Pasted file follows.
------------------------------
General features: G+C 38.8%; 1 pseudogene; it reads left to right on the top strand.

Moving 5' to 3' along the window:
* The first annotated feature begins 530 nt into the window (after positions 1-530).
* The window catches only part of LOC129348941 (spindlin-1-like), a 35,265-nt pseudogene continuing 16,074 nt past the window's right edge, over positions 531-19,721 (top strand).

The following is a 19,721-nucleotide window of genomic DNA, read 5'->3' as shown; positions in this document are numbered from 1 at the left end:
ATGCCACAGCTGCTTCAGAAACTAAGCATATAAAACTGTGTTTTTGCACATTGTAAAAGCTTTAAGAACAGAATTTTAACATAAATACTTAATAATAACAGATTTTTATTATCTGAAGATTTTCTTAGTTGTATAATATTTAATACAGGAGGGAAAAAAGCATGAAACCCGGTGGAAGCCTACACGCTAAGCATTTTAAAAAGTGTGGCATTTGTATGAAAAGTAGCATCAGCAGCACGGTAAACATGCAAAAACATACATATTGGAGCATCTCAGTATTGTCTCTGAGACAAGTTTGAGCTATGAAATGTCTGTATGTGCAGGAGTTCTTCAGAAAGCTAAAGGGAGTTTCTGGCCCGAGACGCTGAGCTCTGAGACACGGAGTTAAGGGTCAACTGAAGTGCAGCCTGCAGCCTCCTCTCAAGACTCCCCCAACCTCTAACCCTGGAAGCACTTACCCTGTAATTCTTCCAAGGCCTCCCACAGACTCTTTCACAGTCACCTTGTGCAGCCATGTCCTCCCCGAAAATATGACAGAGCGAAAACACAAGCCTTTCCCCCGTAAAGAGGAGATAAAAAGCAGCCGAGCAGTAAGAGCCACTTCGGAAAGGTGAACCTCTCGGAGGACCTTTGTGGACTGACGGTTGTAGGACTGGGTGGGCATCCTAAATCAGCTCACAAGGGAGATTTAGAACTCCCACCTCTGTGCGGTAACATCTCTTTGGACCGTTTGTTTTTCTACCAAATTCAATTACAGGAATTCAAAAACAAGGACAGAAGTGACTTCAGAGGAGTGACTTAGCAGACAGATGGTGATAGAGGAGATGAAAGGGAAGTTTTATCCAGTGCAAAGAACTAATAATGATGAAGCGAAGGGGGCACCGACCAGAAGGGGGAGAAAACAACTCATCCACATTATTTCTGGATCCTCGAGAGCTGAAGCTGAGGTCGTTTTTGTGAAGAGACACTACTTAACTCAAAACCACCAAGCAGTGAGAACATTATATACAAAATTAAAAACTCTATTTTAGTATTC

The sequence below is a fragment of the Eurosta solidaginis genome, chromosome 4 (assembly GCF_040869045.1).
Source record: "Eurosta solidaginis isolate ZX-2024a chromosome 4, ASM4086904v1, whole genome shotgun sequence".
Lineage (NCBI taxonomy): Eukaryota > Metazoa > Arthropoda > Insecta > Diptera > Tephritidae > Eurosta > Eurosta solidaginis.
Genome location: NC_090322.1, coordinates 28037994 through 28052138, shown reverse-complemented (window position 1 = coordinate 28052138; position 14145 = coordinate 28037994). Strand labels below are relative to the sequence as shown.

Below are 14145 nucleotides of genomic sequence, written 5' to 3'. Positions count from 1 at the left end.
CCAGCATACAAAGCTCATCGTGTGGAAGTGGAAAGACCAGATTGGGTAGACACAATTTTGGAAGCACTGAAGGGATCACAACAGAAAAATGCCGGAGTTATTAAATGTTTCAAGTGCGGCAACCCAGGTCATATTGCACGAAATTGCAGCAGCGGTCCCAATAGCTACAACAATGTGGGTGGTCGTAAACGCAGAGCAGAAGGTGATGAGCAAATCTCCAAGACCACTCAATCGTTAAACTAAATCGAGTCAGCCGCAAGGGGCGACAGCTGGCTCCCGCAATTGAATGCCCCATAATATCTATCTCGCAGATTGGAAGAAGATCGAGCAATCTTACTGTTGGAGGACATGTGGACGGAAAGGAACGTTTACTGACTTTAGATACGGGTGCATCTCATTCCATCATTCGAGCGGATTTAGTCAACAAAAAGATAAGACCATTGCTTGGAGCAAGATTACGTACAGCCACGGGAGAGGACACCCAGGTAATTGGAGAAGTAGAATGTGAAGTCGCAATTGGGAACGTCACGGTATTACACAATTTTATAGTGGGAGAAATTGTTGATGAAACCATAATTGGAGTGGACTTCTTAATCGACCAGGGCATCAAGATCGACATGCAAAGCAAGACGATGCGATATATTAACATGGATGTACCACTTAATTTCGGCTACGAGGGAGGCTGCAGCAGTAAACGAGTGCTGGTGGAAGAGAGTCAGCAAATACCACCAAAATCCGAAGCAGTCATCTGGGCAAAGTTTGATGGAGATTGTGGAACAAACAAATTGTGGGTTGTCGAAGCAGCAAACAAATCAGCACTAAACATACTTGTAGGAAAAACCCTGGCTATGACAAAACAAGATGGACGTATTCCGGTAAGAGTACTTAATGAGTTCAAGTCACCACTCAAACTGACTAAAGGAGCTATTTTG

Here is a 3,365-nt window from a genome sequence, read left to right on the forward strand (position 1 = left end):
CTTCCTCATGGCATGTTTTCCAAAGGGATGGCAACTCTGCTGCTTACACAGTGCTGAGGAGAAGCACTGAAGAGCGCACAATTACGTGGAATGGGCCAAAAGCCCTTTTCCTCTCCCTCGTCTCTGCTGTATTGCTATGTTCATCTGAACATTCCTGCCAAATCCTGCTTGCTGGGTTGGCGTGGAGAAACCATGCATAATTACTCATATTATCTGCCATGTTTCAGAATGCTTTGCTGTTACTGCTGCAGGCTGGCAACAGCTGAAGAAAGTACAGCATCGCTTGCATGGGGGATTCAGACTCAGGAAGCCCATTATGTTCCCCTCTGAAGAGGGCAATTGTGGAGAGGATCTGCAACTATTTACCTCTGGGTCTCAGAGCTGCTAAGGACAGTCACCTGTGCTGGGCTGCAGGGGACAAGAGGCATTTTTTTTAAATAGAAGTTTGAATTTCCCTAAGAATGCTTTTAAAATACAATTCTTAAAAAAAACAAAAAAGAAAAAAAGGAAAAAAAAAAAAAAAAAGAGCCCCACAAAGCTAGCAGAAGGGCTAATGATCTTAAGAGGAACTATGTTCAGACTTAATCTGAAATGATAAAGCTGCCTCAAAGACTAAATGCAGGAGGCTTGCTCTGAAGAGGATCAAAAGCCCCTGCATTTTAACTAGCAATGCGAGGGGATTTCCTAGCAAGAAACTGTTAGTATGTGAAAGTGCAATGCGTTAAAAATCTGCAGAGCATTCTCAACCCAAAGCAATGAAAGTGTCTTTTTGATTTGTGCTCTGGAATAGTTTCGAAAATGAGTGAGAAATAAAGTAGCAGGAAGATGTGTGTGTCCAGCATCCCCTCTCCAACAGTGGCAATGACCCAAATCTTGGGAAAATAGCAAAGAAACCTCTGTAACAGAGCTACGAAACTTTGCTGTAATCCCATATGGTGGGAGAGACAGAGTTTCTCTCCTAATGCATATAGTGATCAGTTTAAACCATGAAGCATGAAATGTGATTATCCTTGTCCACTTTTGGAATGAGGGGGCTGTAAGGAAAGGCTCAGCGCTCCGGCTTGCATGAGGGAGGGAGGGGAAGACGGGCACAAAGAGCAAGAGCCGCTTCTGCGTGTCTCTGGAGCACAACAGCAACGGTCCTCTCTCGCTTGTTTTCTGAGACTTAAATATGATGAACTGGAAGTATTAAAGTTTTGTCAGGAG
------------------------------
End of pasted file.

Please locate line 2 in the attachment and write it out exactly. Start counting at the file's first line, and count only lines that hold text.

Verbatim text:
Moving 5' to 3' along the window: